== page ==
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The process of applying for an administrator for a loved one’s estate

There are two options available for the appointment of a third party to manage the affairs of a mentally incapacitated person.

If you find yourself in a position where a loved one is diagnosed with a severe or profound intellectual disability, it may be necessary to appoint a third party to manage their financial affairs.

At present, there are two options available for the appointment of a third party to manage the affairs of a mentally incapacitated person. In the first instance, there is the option to bring an application to the High Court for the appointment of a curator bonis which is a cumbersome and expensive process. On the other hand, Section 60 of the Mental Health Act makes provision for anyone over the age of 18 to bring an application to the Master of the High Court for the appointment of an administrator. This is a much less cumbersome approach and is far more cost-effective. Here’s what the process entails.

Understanding mental capacity

To begin with, it is important to understand the link between our law and diminished mental capacity. In terms of our law, if a person is mentally incapacitated – for instance, as a result of a stroke, brain tumour, dementia or injury – that person lacks the capacity to enter into legal transactions on the premise that they are unable to understand the nature and consequences of their actions. As such, any transactions entered into by a person who lacks mental capacity will be considered null and void. As a general rule, anyone aged 18 and over is presumed to be mentally competent to manage their own affairs, and the person alleging otherwise bears the onus of proof.

Curator bonus versus administrator

As mentioned, the common law appointment of a curator bonis is expensive and cumbersome, whereas an application for the appointment of an administrator is relatively simple and does not require the services of an attorney. What is important to note, however, is a Rule 57 appointment of a curator bonis can be brought where a person is either mentally or physically incapacitated. On the other hand, the appointment of an administrator can only be brought where the person is mentally or intellectually incapacitated, which means that such an application cannot be brought where a person is physically incapacitated but mentally sound. To bring an application for an administrator, it must be proved that the mentally incapacitated person meets the criteria set out by the Mental Health Care Act in terms of diagnosis and medical evidence.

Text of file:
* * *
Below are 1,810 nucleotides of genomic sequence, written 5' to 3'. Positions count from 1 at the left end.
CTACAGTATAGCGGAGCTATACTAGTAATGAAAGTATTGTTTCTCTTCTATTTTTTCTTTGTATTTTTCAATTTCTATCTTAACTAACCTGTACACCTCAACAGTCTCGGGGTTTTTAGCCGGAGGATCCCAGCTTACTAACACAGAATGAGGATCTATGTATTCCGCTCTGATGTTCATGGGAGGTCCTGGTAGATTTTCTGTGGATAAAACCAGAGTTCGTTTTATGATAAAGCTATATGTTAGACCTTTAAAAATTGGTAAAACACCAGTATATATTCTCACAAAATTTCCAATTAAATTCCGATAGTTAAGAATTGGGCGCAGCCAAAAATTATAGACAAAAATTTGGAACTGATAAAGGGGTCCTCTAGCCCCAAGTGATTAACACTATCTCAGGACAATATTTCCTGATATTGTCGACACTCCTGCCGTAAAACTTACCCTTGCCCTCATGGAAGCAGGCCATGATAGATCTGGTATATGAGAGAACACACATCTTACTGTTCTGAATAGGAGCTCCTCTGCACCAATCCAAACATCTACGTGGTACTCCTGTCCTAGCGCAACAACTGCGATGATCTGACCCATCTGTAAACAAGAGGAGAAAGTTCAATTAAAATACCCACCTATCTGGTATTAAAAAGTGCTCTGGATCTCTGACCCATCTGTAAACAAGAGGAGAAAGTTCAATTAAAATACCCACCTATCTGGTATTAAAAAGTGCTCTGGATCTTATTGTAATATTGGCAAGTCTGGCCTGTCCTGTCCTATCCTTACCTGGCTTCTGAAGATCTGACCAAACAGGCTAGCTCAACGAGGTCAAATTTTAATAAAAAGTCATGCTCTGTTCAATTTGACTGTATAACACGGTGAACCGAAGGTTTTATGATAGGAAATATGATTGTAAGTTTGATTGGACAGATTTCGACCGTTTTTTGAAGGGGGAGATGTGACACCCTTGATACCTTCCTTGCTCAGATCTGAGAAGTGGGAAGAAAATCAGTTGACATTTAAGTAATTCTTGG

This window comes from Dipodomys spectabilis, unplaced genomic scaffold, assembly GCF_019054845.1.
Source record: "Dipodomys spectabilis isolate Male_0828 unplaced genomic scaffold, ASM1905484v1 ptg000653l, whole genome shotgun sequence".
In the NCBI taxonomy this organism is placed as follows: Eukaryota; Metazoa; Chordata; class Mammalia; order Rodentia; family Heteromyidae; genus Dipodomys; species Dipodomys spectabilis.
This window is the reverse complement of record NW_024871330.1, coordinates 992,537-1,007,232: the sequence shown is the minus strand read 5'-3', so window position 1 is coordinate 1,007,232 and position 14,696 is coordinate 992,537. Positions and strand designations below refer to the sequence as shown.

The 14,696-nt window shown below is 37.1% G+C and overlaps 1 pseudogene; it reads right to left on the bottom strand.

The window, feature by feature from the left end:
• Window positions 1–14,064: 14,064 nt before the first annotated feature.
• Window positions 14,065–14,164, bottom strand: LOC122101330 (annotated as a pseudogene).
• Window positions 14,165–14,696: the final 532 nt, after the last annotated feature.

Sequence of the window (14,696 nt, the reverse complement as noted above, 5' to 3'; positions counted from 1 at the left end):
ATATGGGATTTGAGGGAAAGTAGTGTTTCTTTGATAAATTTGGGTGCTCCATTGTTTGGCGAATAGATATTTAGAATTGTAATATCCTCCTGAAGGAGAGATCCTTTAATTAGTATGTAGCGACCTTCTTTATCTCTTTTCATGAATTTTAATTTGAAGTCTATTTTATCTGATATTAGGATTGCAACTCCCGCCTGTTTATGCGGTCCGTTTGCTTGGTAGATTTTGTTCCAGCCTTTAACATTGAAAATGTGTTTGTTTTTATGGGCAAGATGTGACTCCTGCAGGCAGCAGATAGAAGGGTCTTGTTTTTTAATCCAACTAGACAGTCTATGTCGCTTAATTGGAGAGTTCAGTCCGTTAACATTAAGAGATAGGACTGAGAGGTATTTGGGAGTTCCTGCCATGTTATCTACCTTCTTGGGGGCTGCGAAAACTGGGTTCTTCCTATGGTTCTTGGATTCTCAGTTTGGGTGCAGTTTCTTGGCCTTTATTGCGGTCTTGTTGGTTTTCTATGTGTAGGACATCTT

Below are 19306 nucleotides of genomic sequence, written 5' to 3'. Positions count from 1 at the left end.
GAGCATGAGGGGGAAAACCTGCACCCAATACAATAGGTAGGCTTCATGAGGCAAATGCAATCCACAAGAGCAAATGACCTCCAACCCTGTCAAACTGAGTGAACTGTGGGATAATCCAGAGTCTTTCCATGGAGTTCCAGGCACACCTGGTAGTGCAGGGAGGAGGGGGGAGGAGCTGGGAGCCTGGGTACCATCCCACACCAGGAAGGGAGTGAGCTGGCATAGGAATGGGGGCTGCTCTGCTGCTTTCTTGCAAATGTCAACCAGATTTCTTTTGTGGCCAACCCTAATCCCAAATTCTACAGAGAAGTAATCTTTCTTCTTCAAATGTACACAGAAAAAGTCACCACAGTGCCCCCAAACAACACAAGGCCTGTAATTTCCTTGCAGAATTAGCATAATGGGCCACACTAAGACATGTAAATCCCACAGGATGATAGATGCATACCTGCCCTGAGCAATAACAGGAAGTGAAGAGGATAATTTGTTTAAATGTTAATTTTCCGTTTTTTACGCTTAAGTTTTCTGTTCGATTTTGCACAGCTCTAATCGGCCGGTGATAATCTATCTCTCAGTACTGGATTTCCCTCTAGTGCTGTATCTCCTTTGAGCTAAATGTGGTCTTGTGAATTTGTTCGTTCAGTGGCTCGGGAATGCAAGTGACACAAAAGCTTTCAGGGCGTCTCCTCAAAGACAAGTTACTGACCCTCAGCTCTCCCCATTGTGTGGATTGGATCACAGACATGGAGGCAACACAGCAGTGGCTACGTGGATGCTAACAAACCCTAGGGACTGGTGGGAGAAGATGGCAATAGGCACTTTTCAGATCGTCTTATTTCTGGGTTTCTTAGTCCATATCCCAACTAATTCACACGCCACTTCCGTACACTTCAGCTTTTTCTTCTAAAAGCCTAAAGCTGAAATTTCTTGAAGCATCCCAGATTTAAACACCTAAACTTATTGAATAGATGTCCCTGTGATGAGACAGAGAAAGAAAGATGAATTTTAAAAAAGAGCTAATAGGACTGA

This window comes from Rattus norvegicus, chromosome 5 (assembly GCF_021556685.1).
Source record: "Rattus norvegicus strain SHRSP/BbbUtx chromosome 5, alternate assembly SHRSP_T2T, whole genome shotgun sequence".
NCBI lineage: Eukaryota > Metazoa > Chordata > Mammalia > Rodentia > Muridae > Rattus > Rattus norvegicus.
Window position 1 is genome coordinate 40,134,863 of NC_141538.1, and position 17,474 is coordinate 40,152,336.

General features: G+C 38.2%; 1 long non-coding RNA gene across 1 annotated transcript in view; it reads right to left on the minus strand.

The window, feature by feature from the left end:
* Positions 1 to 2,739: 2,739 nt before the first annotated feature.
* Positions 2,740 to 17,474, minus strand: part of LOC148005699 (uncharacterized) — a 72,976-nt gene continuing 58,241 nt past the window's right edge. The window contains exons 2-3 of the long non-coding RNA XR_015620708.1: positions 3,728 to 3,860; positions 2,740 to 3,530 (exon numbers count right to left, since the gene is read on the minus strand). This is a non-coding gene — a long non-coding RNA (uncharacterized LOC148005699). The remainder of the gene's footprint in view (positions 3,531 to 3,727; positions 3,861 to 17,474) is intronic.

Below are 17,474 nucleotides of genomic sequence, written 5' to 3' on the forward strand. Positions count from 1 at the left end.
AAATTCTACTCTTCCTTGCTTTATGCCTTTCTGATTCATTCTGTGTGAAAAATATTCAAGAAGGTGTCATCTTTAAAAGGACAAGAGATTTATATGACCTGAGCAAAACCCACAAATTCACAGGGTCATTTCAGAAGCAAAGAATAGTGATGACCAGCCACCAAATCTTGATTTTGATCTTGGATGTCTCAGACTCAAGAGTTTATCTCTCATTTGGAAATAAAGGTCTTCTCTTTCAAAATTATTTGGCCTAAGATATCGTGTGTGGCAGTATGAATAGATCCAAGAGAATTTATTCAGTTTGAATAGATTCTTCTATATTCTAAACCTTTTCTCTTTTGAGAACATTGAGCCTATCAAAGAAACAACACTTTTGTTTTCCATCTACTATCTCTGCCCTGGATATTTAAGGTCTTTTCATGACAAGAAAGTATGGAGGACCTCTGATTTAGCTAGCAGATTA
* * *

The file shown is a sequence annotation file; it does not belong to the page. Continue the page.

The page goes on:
Medical diagnosis

The decision to appoint a third party to manage a loved one’s affairs is not one that should be taken lightly and, as such, our law requires that the person’s diagnosis meets the definition of ‘mental illness’ in terms of the Mental Health Care Act, being ‘a positive diagnosis of a mental health-related illness in terms of accepted diagnostic criteria made by a mental health practitioner authorised to make such diagnosis’. When bringing an application for the appointment of an administrator, you will need to provide medical certificates and reports by mental health care practitioners in support of your application, and this evidence needs to clearly indicate that the person cannot manage their own affairs as a result of the mental illness or disability.

Making application

To begin the application process, you will need to fill out Form MHCA 39 which is the formal application required in terms of the Mental Health Care Act. You should also have medical certificates from at least two independent mental health practitioners as evidence of the diagnosis and prognosis. If the person bringing the application is not the spouse or next-of-kin of the patient, they will be required to explain why they are bringing the application. You will further need to include details of the patient’s assets, property and income, and provide details of the person you feel would be best suited to manage the patient’s affairs.

It is important to note that where the estate of the patient exceeds R200 000 in value or their income is greater than R24 000 per year, the Master will order that an investigation into the patient’s estate takes place. The costs of this investigation, which can be no greater than R15 000, is paid from the patient’s estate. Very importantly, the applicant must provide proof that the patient has received a copy of the application. This is to ensure that no malicious applications are brought and to ensure that the patient’s rights are protected. Once satisfied with the medical evidence and investigation, the Master will provide the administrator with the authority to manage the patient’s affairs.

The role of the administrator

The primary role of the administrator is to act in the best interests of the patient and to assist them in managing their affairs. To this extent, our law recognises that the mental capacity of the patient may differ from day-to-day depending on the diagnosis, and that the administrator’s function should be proportionate to the patient’s mental health status, keeping in mind that the patient’s needs may change as and when the illness progresses. This means that the administrator is required to consult with the patient on all decisions where possible and to ensure that the privacy and dignity of the patient are respected. The administrator is also required to keep detailed records and accounts, and to ensure that the patient’s assets are not exposed to too much risk.

While you are not required to use an attorney to bring such an application, keep in mind that it is a relatively inexpensive process and should cost between R5 000 and R20 000 in attorney’s fees.


Eric Jordaan

Crue Invest (Pty) Ltd

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